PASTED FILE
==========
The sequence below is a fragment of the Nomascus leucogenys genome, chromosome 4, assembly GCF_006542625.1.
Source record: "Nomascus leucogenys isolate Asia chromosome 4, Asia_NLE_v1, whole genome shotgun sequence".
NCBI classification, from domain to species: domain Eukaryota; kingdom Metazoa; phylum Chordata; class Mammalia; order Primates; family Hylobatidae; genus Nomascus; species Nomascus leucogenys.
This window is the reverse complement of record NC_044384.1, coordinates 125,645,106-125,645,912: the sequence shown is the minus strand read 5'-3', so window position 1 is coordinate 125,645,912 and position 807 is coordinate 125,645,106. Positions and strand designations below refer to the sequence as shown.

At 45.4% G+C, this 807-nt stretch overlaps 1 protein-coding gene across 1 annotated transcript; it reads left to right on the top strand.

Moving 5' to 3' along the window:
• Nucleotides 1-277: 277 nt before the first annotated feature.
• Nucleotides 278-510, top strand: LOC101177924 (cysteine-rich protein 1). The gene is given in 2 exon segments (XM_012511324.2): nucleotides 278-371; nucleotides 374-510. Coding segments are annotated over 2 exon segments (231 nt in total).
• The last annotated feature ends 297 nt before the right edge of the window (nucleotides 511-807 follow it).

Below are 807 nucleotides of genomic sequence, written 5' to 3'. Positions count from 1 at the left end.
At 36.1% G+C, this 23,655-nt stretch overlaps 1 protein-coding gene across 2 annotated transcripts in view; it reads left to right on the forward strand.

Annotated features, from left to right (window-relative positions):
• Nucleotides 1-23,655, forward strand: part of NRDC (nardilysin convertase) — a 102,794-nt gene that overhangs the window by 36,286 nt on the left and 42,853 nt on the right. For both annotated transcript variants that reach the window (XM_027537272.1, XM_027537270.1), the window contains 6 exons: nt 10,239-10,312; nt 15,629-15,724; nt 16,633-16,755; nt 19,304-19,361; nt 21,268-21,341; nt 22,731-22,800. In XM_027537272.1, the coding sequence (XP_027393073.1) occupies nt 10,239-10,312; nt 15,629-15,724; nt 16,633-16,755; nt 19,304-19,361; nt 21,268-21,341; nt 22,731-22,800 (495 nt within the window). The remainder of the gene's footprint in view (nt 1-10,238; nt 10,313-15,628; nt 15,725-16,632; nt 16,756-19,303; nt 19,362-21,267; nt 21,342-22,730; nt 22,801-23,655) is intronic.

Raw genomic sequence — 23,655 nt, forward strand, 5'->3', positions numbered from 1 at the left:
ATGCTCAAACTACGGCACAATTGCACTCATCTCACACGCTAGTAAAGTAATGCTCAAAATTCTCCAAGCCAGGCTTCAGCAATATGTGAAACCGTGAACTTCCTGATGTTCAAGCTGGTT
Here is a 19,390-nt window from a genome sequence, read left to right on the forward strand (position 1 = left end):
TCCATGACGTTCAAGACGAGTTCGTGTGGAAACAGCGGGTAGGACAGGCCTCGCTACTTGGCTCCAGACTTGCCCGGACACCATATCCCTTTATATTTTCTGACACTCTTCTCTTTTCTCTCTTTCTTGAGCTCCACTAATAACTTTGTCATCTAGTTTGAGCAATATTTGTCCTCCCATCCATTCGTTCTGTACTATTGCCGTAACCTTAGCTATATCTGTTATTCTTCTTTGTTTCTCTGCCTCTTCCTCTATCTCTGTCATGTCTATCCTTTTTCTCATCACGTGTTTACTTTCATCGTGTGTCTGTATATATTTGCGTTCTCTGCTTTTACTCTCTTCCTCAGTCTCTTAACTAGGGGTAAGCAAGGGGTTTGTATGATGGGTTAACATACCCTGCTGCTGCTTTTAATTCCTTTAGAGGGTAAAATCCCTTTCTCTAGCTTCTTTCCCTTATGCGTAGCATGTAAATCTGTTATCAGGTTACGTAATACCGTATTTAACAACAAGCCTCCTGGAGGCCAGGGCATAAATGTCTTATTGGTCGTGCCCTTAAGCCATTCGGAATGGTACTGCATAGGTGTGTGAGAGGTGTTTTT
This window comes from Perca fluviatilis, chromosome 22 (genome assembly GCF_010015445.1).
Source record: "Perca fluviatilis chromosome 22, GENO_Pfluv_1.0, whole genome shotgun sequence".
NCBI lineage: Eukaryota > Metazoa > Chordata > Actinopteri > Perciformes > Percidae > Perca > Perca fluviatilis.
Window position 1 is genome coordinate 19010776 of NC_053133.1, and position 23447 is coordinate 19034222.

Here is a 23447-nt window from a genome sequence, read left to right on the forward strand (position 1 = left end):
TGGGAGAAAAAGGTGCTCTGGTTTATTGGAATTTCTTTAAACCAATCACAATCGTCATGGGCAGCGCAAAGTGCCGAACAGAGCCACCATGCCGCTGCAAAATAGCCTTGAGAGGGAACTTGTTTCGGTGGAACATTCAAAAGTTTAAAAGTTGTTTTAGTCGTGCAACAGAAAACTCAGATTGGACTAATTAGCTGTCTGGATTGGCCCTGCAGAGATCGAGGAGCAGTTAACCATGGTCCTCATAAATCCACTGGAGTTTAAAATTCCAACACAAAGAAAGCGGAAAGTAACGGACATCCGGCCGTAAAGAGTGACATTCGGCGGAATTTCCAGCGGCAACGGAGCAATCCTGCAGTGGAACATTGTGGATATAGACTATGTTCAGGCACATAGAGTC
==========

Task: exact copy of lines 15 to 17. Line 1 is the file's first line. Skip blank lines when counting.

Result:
ATGCTCAAACTACGGCACAATTGCACTCATCTCACACGCTAGTAAAGTAATGCTCAAAATTCTCCAAGCCAGGCTTCAGCAATATGTGAAACCGTGAACTTCCTGATGTTCAAGCTGGTT
Here is a 19,390-nt window from a genome sequence, read left to right on the forward strand (position 1 = left end):
TCCATGACGTTCAAGACGAGTTCGTGTGGAAACAGCGGGTAGGACAGGCCTCGCTACTTGGCTCCAGACTTGCCCGGACACCATATCCCTTTATATTTTCTGACACTCTTCTCTTTTCTCTCTTTCTTGAGCTCCACTAATAACTTTGTCATCTAGTTTGAGCAATATTTGTCCTCCCATCCATTCGTTCTGTACTATTGCCGTAACCTTAGCTATATCTGTTATTCTTCTTTGTTTCTCTGCCTCTTCCTCTATCTCTGTCATGTCTATCCTTTTTCTCATCACGTGTTTACTTTCATCGTGTGTCTGTATATATTTGCGTTCTCTGCTTTTACTCTCTTCCTCAGTCTCTTAACTAGGGGTAAGCAAGGGGTTTGTATGATGGGTTAACATACCCTGCTGCTGCTTTTAATTCCTTTAGAGGGTAAAATCCCTTTCTCTAGCTTCTTTCCCTTATGCGTAGCATGTAAATCTGTTATCAGGTTACGTAATACCGTATTTAACAACAAGCCTCCTGGAGGCCAGGGCATAAATGTCTTATTGGTCGTGCCCTTAAGCCATTCGGAATGGTACTGCATAGGTGTGTGAGAGGTGTTTTT